Medicating High Cholesterol
Sometimes positive changes in diet, lifestyle and exercise are not enough. In these cases, doctors may consider the use of medication that lowers cholesterol. The decision to have a patient begin medication is often based on high levels of LDL cholesterol and other risk factors for cardiovascular disease. For example, medication may be indicated if your LDL level is over 190 or is over 160 and you have several other risk factors for cardiovascular disease.
Drugs that reduce LDL blood levels can prevent or reduce the build-up of artery-blocking plaques and can limit the possibility of the release of those plaques as dangerous blood clots. There are several types of drugs that can help reduce blood cholesterol levels. The most commonly prescribed are the statins, HMG-CoA reductase inhibitors, including:
- Lovastatin (Mevacor)
- Simvastatin (Zocor)
- Atorvastatin (Lipitor), a new, highly potent drug
These drugs work within the liver to directly prevent the formation of cholesterol and can lower LDL cholesterol by as much as 40 percent. Research also shows that these drugs can reduce the risk of death from cardiovascular disease. Another major drug category is the resins, which bind bile acids, causing the liver to produce more of them and using up cholesterol in the process. By "tying" it up, these drugs make cholesterol less available in the blood. They include:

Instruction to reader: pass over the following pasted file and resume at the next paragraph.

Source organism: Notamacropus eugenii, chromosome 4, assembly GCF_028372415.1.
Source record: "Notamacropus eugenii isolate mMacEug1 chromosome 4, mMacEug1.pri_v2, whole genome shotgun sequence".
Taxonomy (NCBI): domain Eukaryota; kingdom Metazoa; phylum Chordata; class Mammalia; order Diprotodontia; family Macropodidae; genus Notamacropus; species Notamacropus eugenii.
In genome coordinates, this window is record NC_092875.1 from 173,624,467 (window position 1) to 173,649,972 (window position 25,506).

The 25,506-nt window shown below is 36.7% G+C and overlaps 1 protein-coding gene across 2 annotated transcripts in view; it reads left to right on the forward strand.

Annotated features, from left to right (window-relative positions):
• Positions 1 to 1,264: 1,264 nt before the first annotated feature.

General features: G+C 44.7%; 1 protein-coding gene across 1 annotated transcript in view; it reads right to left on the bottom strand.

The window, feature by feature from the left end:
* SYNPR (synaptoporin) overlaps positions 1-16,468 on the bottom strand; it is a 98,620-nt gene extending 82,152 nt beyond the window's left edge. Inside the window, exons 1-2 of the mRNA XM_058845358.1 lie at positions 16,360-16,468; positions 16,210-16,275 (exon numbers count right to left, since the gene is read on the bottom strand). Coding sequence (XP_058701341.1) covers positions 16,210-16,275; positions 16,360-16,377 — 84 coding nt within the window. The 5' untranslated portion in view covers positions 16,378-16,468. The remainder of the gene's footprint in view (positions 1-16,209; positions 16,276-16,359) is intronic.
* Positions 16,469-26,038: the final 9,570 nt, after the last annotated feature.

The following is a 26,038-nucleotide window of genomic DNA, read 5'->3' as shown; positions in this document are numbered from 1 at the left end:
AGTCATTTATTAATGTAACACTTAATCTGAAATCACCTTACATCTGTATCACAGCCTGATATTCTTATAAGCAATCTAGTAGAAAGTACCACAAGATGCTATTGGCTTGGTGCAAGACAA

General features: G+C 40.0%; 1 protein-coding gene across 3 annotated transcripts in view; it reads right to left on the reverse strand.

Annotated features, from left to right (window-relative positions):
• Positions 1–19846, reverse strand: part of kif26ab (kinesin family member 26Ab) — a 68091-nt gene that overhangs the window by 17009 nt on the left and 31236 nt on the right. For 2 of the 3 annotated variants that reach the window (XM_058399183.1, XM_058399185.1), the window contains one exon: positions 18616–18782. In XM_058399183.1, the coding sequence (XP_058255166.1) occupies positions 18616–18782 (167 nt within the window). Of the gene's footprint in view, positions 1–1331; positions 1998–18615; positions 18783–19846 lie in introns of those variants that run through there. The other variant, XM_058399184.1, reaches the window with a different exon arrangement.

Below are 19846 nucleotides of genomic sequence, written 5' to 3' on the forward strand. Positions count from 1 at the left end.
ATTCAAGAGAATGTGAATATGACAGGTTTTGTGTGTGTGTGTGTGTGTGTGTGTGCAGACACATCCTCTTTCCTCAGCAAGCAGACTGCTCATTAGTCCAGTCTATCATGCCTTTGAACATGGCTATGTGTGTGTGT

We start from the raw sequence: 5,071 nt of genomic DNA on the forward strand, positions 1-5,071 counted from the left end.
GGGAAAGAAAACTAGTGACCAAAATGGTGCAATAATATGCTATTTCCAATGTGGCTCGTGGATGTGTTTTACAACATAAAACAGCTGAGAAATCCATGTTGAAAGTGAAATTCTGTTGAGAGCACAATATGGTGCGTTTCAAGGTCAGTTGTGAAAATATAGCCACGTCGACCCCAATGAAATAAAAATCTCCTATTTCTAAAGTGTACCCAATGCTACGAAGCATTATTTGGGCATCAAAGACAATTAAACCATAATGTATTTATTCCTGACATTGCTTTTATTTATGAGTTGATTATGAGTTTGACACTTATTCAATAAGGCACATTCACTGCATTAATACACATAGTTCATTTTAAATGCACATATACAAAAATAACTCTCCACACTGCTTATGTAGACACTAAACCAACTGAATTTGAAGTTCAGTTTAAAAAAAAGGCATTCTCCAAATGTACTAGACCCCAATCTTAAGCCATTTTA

- Cholestyramine (Questran)
- Colestipol (Colestid)
The B vitamin Niacin, in high doses, can lower triglycerides and LDL levels and increase HDL levels. Niacin has been proven to reduce a person's risk of having a second heart attack. Last are the drugs in the fibrates category, which lower triglycerides and can increase HDL levels. These include:
- Gemfibrozil (Lopid)
- Fenofibrate (Tricor)
The decision to take cholesterol- or lipid-lowering drugs is not taken lightly by your doctor. These drugs can be fairly expensive and are often required for many years or even the rest of your life. It is also important to note that some of these drugs can have dangerous side effects, such as damage to the liver.
Adopting a healthy lifestyle and visiting your doctor regularly can help curb your risks of problem cholesterol. Have your cholesterol levels checked by a physician, rather than risk incorrectly interpreting numbers in self test kits currently on the market. Remember, cholesterol is necessary for life but it can also be very harmful and requires monitoring. So, watch your cholesterol and keep in mind that, for every 1 percent drop in your cholesterol level, your risk of heart attack is lowered by 2 percent.
For more information on cholesterol and related topics, check out the links on the next page.
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